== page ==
Biological organisms are linked to one another through genetic relatedness, behavioral interactions and communication. They eat one another and compete with one another and cooperate with one another and in doing so, their fates become linked. While there are countless individual interactions every day in nature, these interactions don’t add up to chaos, but settle into networked patterns that show similar patterns at all different levels of nature. The interactions of proteins in a yeast cell can be mapped in a similar way to the interactions of social insects and the interactions of many different species in a ecosystem.
Not surprisingly, since we ourselves are a social biological organism, human networks show similar patterns to all types of biological networks. Individual businesses in a given industry, terror cells within a radical organization, and the billions of people using social networks reveal characteristic patterns in how links are formed and maintained, and in what happens to networks when key elements are removed.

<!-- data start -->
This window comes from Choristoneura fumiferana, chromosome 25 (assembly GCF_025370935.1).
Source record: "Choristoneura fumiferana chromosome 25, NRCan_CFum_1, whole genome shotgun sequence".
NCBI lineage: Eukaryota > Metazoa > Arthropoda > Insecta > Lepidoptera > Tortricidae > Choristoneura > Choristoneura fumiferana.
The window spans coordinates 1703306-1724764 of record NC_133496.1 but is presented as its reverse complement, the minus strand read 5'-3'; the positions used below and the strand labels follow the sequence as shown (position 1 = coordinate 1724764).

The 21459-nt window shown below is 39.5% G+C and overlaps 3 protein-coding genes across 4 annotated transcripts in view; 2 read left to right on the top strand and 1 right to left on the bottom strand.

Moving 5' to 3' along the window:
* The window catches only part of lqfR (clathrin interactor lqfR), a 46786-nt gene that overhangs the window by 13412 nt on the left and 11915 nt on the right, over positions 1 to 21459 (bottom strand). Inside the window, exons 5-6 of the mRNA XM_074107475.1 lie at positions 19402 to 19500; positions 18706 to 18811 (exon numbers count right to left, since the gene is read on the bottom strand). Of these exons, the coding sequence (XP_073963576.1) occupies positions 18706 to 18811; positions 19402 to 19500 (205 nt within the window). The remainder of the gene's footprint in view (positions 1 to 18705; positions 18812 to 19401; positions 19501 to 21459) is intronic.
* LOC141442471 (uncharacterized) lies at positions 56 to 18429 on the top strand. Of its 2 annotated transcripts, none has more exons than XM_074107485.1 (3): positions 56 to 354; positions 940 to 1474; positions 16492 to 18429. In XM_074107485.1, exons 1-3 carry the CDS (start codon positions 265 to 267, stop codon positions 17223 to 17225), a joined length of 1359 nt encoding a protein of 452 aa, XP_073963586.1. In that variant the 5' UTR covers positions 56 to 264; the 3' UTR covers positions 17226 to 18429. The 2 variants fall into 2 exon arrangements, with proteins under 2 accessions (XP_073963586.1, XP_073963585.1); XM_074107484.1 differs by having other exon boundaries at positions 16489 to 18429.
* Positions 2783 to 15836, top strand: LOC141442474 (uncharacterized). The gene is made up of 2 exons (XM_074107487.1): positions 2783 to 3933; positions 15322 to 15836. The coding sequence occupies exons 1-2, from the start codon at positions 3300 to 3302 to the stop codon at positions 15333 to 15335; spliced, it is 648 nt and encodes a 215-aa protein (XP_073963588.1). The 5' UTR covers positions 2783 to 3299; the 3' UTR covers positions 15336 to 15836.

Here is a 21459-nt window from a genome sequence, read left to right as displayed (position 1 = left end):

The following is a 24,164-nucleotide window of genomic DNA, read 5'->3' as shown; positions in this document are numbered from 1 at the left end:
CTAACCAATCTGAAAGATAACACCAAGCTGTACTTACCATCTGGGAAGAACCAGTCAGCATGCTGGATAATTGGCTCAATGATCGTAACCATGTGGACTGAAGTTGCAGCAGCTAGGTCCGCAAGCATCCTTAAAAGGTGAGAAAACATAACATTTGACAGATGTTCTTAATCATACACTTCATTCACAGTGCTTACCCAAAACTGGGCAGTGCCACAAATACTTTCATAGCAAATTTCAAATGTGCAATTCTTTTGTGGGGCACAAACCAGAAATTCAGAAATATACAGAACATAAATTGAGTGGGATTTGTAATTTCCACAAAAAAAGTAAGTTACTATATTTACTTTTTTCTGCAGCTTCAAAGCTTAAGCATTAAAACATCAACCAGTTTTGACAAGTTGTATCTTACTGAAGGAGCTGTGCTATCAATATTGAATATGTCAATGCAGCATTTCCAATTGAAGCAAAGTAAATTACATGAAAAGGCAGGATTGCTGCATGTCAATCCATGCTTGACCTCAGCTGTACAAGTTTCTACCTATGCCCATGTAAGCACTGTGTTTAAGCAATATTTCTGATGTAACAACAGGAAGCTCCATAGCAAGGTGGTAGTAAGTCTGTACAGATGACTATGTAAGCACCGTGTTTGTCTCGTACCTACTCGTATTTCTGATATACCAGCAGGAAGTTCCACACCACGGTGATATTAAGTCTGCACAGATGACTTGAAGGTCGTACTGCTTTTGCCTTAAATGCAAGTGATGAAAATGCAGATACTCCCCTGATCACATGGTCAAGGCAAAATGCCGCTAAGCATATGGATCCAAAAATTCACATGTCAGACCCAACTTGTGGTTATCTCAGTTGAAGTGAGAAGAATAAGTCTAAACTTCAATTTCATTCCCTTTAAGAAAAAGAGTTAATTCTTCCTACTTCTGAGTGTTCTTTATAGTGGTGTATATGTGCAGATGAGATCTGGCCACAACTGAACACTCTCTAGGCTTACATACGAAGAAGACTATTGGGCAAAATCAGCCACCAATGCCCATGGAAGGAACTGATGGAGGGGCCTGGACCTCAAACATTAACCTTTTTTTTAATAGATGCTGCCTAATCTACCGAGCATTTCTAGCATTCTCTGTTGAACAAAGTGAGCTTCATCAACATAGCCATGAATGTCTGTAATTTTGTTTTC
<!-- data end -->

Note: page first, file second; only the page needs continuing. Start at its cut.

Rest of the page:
We can use the known properties of biological networks to analyze networks in our own lives and understand how they might respond to change, or how we might make them more resilient to change. Biologist Ferenc Jordan has used the same type of network analyses he uses to track changes in insect colonies and social networks of school children to uncover the strategies of terrorists in selecting their targets. Ecologist Eric Berlow has shown how the same models used to study linked food webs in the Sierra Nevada mountains can massively simplify even the most complex situations, such as military strategy in Afghanistan. Now market forecasters are using network science to provide early warnings of financial collapse by identifying those businesses that are “too connected to fail”.